Blerta Basholli’s quiet and forceful drama about the awfulness of war and its effect on women in patriarchal small-town society is a welcome companion-piece to Strong Female Lead (2021) where we saw how hard it was to maintain respect and autonomy, even when you are the elected leader of a country.
Basholli developed the story after reading about a woman in Kosovo, Fahrije, who was bullied by her community after getting her driver licence. Her husband was one of hundreds who went missing during a massacre in the 90s Kosovo War and she desperately needed an income to support her family. The women of the village had been left in limbo as the investigation into the disappearances dragged on for years. They were married but without husbands, unable to work or show any independence, grieving but expected to stay quiet and at home.
Yllka Gashi is outstanding as Fahrije and her quiet, stoic visage reminded me of Sofia (2018), where we can feel the roil of emotions that it is being contained behind an impassive countenance. She lives with her elderly father-in-law Haxhi (Çun Lajçi), who doesn’t want to face the possibility that his son is dead, and two children oblivious to the crisis they are facing as a family. When the local women’s collective offers driving lessons, most women turn them down as their fathers-in-law would be shamed at them showing such independence. Fahrije is more determined, and Haxhi more amenable, and her role as driver leads her to co-opt the other women into a business making ajvar, a traditional pepper relish, to sell at a supermarket.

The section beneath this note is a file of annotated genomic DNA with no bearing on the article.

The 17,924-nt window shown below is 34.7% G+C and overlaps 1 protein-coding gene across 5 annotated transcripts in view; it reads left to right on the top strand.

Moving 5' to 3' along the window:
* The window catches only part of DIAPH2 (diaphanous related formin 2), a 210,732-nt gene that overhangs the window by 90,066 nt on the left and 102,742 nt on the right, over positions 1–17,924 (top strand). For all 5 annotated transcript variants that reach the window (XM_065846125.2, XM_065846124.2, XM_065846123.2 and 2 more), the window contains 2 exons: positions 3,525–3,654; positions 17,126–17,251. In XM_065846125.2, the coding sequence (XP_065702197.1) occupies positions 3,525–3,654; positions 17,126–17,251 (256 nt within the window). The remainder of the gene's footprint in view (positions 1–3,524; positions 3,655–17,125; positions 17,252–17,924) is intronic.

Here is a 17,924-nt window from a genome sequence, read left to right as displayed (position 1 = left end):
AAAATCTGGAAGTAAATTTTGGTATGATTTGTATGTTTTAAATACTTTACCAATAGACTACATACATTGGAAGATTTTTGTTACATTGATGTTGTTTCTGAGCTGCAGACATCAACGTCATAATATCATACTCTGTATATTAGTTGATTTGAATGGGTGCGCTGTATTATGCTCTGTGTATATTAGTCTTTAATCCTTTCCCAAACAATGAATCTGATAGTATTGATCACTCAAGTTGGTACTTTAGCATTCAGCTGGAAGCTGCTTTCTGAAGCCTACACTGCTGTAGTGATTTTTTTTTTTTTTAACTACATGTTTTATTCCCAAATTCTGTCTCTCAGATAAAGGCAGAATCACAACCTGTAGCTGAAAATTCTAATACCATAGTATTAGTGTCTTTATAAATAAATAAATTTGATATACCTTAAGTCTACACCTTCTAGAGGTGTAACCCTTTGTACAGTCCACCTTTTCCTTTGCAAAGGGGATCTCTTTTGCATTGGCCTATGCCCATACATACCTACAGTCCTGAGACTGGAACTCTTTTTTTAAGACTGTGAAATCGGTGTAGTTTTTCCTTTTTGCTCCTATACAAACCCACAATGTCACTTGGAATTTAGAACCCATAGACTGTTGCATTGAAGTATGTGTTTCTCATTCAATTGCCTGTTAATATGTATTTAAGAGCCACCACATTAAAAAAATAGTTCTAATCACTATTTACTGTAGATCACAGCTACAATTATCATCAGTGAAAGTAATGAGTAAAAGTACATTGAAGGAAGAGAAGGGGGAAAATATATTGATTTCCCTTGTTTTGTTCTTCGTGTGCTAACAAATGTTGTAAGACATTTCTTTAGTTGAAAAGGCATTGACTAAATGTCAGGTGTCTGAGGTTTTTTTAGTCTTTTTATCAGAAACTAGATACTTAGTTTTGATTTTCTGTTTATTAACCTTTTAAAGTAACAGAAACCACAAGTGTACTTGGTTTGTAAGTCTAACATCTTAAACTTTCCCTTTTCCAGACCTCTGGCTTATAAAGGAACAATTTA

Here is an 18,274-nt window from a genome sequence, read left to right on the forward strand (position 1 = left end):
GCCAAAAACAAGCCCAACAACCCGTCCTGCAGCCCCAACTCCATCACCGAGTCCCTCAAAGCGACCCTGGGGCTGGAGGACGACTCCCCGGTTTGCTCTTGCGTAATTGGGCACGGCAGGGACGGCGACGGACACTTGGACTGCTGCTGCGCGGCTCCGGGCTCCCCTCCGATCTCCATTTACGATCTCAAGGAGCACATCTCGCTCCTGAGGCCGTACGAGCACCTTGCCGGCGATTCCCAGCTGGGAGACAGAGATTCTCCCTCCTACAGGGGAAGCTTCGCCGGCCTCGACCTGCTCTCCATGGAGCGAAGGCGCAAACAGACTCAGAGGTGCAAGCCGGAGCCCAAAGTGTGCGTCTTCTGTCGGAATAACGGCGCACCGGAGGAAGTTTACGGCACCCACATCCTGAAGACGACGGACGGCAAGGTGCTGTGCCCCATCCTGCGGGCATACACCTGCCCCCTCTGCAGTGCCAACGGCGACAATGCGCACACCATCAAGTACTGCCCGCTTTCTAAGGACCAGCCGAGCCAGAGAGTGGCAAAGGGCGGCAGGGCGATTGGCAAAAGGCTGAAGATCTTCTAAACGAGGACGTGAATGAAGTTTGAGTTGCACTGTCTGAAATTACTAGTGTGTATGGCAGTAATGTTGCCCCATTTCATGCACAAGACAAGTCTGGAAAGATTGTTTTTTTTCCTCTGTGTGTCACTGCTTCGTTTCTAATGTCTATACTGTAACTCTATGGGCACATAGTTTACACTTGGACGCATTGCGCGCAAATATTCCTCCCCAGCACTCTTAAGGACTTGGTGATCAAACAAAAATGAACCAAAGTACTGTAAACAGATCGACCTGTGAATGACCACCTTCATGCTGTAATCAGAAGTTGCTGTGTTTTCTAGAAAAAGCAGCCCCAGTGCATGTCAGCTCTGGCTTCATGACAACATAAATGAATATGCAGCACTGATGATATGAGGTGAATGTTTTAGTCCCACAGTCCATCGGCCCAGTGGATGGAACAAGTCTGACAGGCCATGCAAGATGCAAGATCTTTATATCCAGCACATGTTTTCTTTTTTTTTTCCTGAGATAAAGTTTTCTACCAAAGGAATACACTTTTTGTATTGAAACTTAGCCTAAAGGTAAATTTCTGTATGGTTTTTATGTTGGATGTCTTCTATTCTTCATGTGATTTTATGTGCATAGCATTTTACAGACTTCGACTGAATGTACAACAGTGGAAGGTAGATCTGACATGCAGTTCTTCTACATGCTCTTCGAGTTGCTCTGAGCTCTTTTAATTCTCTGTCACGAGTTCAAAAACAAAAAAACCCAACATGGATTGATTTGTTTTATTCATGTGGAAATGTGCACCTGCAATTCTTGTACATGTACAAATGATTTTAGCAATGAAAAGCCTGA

There are a few themes running through this movie. The oppressiveness of patriarchy is at its core, seen in the abuse that Fahrije experiences from men and the internalised misogyny of the women, who are afraid of the repercussions of challenging the status quo or even being associated with it. Patriarchy is at its worst when it forces women to rely on men for their existence and then condemns them when that support is taken away. Where the abuse is gendered – like in Strong Female Lead – it seems particularly nasty and destructive.
From this comes a solidarity amongst the women as Fahrije’s determination sees them come together to make ajvar. We can see the difference it makes, both to their financial survival and the emotional support that comes from sharing space and stories. When their freshly and painstakingly made jars of ajvar are smashed, it is easier as a group to pick up the pieces and carry on. We see the effect this has on Fahrije’s daughter who goes from attacking her mother for disrupting the status quo to joining in with the women. You wonder what her future might be and whether she will have any options other than marriage and obedience.
Weaving through the story is the backdrop of the Kosovo War and we get a glimpse of the impotence of those ordinary villagers who had their lives ripped apart. Twenty years later, 1600 people are still unaccounted for and it is no surprise that this lack of resolution, the lack of a place to grieve and the perennial hope that the loved one is still alive compounds the tragedy.
The hive of the title relates to the bee hives that Fahrije’s husband Ardian (Shkelqim Islami) built and tended, the responsibility now falling to Fahrije. She is stung each time and struggles to find the calmness that came naturally to Ardian. Here we see the personal toll on her and her grief and struggle to continue on her life without him. It is a necessary touch as it shows the layers of tragedy in a story such as this and also the incredible resilience of anyone who can not only survive it but change the world around her.
Have you seen this film? Let me know your thoughts in the comments below.